Baby Born After Being Frozen as an Embryo for 24 Years

Dec 20, 2017 at 12:01 p.m. ET
Image: Mark Harmel/Getty Images

Last month, a baby was born in Tennessee resulting from an embryo that was frozen for 24 years to a mother who was 25 years old at the time the embryo was implanted.

This is a lot to take in, but entirely possible. An embryo frozen on Oct. 14, 1992, was donated to the National Embryo Donation Center, where, in March 2017, it was adopted, thawed and implanted in Tina Gibson. Then, on Nov. 25, 2017, Gibson gave birth to Emma Wren Gibson, her daughter. While Gibson went through pregnancy and childbirth like any woman after undergoing IVF, the embryo — created only one year before Gibson herself was born — is not genetically related to Gibson or her husband.

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When Gibson and her husband, Benjamin, adopted the embryo that later became their daughter Emma, they told CNN they were surprised when they were informed of the exact age of the embryo.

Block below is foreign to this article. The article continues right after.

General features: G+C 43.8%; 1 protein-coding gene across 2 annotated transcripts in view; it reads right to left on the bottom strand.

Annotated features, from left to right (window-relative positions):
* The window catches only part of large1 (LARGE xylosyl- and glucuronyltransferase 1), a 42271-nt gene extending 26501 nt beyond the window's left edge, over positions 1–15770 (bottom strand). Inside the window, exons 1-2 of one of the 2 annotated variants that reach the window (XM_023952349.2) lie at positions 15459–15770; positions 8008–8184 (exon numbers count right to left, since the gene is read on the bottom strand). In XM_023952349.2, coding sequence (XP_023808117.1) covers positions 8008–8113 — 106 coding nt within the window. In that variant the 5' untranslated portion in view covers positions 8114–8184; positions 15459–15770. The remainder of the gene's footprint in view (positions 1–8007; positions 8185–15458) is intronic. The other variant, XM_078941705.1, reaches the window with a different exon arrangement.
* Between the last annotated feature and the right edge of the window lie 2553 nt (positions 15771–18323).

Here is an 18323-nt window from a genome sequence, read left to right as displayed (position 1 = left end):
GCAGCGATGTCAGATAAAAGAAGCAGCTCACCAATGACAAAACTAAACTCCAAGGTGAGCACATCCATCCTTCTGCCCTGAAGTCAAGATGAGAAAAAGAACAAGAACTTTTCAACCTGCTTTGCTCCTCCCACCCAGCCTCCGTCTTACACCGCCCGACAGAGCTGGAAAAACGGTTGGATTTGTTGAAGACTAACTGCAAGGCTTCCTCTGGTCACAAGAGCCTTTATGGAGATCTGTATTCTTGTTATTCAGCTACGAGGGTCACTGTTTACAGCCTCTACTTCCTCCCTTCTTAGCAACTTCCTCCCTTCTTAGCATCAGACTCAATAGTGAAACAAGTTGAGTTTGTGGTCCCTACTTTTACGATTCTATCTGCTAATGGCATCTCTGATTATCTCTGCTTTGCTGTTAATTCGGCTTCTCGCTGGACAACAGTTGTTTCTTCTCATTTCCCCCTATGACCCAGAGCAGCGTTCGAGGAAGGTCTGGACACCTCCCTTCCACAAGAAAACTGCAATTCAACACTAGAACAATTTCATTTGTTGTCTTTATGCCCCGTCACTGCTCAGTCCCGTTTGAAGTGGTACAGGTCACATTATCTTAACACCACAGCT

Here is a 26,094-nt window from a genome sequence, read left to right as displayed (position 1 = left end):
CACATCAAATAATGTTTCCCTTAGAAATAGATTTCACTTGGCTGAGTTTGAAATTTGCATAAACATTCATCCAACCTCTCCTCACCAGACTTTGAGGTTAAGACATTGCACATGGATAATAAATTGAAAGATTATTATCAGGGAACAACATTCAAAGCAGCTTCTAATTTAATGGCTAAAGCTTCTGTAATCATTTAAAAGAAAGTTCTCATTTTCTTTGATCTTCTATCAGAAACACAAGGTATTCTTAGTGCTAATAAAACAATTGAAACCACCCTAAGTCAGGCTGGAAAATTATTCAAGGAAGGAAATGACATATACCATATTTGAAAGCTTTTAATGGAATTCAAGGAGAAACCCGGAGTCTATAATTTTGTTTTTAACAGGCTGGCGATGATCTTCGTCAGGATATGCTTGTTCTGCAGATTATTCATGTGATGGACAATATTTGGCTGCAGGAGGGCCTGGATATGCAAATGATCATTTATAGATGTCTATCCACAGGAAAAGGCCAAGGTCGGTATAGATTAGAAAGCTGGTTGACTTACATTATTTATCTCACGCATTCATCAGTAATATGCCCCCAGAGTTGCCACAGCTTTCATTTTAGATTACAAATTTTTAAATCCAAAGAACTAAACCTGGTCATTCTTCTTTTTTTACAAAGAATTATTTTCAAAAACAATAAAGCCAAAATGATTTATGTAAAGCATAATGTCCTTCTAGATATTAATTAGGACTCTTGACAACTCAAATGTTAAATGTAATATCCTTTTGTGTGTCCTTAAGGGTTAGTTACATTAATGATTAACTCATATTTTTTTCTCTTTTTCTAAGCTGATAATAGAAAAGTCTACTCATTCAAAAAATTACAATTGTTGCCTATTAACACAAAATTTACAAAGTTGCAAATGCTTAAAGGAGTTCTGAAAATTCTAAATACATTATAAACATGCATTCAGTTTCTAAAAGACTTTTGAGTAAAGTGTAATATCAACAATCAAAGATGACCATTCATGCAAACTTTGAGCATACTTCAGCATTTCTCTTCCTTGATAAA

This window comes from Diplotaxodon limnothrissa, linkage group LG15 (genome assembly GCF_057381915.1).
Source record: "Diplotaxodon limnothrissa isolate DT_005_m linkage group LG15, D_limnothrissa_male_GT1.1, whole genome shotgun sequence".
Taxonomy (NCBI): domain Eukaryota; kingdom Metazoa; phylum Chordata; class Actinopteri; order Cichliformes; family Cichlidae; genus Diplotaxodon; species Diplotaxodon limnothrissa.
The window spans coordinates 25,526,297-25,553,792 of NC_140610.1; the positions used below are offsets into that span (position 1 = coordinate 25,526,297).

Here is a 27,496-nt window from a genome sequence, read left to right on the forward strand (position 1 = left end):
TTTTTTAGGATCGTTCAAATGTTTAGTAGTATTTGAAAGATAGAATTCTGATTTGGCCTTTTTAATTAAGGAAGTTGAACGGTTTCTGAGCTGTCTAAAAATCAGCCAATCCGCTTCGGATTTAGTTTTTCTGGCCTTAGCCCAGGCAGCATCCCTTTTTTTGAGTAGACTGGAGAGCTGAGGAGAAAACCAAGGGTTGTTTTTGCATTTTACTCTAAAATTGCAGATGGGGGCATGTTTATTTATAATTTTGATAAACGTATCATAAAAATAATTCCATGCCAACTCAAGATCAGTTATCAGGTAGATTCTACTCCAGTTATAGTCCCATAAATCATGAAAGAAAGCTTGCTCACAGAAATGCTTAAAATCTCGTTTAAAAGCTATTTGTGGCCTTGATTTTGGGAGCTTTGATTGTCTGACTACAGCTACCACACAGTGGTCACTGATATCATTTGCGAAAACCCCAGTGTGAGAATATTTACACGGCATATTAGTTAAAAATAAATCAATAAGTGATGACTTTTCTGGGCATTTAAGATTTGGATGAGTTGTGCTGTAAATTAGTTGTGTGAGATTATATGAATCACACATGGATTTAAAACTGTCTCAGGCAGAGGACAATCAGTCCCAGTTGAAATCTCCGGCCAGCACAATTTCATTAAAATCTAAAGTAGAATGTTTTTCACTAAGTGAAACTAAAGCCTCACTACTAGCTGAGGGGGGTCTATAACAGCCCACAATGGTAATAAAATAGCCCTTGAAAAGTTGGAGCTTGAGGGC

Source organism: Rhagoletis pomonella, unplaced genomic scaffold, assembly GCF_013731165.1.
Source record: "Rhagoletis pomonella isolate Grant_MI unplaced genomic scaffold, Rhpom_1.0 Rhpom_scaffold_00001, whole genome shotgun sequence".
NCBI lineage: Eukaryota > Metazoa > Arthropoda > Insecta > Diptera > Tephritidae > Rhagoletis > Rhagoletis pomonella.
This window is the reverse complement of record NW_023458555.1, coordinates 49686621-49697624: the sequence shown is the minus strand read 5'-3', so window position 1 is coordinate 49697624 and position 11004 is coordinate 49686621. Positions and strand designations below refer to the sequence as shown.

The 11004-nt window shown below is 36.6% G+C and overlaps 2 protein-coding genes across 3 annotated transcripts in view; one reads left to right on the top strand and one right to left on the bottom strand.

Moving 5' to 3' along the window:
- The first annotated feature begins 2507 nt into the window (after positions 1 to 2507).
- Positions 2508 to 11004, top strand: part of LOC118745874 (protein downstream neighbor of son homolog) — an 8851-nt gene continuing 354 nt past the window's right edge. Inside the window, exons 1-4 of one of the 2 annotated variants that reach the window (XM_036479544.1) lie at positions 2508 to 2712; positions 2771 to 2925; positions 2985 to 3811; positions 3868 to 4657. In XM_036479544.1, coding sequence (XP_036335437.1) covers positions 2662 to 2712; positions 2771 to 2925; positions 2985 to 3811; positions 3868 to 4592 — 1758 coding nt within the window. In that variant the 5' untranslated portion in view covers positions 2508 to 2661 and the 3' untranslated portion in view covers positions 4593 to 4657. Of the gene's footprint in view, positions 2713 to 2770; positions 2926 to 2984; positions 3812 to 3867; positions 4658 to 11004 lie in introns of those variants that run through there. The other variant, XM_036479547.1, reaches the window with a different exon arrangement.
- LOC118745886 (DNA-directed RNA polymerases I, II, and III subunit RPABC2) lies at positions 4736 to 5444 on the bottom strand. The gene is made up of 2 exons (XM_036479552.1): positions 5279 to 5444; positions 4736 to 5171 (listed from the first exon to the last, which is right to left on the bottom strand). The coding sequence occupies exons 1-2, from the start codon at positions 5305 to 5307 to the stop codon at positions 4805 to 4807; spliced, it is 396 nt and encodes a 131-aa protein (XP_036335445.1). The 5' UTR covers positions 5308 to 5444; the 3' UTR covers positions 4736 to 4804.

"Do you realize I'm only 25? This embryo and I could have been best friends," Gibson told CNN. "I just wanted a baby. I don't care if it's a world record or not."

Previous to this, the embryo that was frozen the longest and resulted in a birth was in the freezer for 20 years.

Embryo adoption (or donation) is a lesser-known option for people who are unable to conceive, but are able to go through pregnancy and childbirth. Frequently, when couples or individuals go through the IVF process, they create more embryos than they need or want to implant. They are then faced with the decision of what to do with the leftover embryos; their options include freezing them indefinitely (and paying for the storage space), providing them for medical research, destroying them or donating them to an organization that facilitates embryo adoption.

More: Why Embryo Adoption Was the Best Option for This Family

Given that IVF has been used in regular clinical practice since 1978, this means there are potentially embryos out there that have been frozen since then and, hypothetically, could be implanted and gestated now.

Some refer to these embryos as “snowbabies” given that they remain frozen for extended periods of time. (But to clarify: They're not babies; they are still embryos.) 

And now, thanks to Emma's birth in Tennessee last month, we know that spending up to 24 years frozen does not necessarily negatively impact embryo quality, offering embryo adoption as another option for those who may have difficulty conceiving.

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